# Do beams in a structure transmit to piers?

Sorry if the question is confusing as such, here's an image that makes it hopefully clearer:

So let's say this building consists of two elevated concrete slabs. The first elevated slab is supported by the 9 massive reinforced concrete piers arranged at even intervals of 5m x 5m, and connected with massive reinforced concrete beams. Thus the building is 10m x 10m in dimensions.

The second concrete slab is supported by eight of the 9 massive concrete piers, the ones around the perimeter, but the concrete pier in the middle is only one-storey high. Instead two less massive piers (labelled A & B) start from the height of the first elevated slab and support the second slab.

In this case, my questions are

1. is this design potentially safe & practical as a way of supporting the top slab?
2. does this mean that the beam along the junction of A-B requires extra reinforcement compared to a design where the top slab is supported by the same (extended) pier as the bottom slab.
3. are there any other major ways that the forces differ, e.g, in terms of the forces transmitted by the lower columns, or the loads experienced by the lower slab?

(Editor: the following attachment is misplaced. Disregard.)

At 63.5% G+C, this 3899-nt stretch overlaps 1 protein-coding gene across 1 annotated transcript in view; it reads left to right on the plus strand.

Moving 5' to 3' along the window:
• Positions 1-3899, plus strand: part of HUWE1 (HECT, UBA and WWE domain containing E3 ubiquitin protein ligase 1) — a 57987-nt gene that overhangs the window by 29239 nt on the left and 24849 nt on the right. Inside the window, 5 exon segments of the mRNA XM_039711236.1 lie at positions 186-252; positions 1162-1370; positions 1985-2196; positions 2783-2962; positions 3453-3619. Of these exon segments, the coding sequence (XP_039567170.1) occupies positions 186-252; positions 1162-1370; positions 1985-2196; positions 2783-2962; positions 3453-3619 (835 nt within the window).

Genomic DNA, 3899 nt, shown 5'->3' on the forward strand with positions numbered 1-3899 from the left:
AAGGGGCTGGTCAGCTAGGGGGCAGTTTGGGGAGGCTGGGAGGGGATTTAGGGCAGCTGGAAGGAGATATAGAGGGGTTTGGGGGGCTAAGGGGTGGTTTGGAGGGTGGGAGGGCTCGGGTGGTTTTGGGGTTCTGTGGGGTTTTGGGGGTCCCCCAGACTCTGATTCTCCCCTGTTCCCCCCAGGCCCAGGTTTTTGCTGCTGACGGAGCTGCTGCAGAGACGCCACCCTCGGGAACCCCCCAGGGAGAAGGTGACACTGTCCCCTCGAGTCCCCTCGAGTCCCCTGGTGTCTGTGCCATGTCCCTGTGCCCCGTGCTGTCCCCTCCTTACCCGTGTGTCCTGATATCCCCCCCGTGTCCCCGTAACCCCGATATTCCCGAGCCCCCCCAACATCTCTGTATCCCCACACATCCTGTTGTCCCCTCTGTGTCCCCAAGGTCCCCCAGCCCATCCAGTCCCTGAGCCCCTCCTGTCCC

• I am assuming that the beam A-B requires extra reinforcement as it looks like it is carrying the load both from the first slab and for the slab above it. I guess you can add piers outside of the beams also, e,g., you could place a pier bang in the middle of the 5mx5m square. From what I can figure the biggest load is the weight of the pier itself? E.g., let's say the upper slab is supported by piers @ 3.3m and is 0.12m thick. So around 800kg for each of 4 piers (total 3.2tonnes). Then a 30cmx30cmx3.5m pier = 750kg. So the slab at that point supports 1550kg on 0.09 m^2 = 17.2 tonnes/m^2 ??? Dec 4, 2016 at 10:44

## Questions 1 + 3:

Your first question is unanswerable. Any design is theoretically safe. Just create a massively thick slab with high-strength concrete and massive reinforcement and you can do just about anything.

That being said, your two stories are completely different. The first floor can be best described as four different slabs, all of which are fixed-fixed-pinned-pinned. The second floor is a single slab which is pinned around its entire perimeter and at two points near the center. The second floor will certainly suffer larger stresses.

The points where the slab is supported by the columns are especially critical. There will be massive shear stresses in that region, and specialized design will be necessary to handle those.

## Question 2:

Yes, the beams will certainly require additional reinforcement. After all, in this situation they will need to absorb the load transferred by the columns. This will lead to a massive shear load in the beam and probably massive bending moment as well. If the support system from the first floor was repeated in the second floor, then the beams in the first floor obviously wouldn't suffer those loads and therefore would require less reinforcement.

• " If the support system from the first floor was repeated in the second floor, " Do you mean the same structure of columns supporting it? Or the beams? Dec 5, 2016 at 17:47
• @thelawnet: Both.
– Wasabi
Dec 5, 2016 at 17:48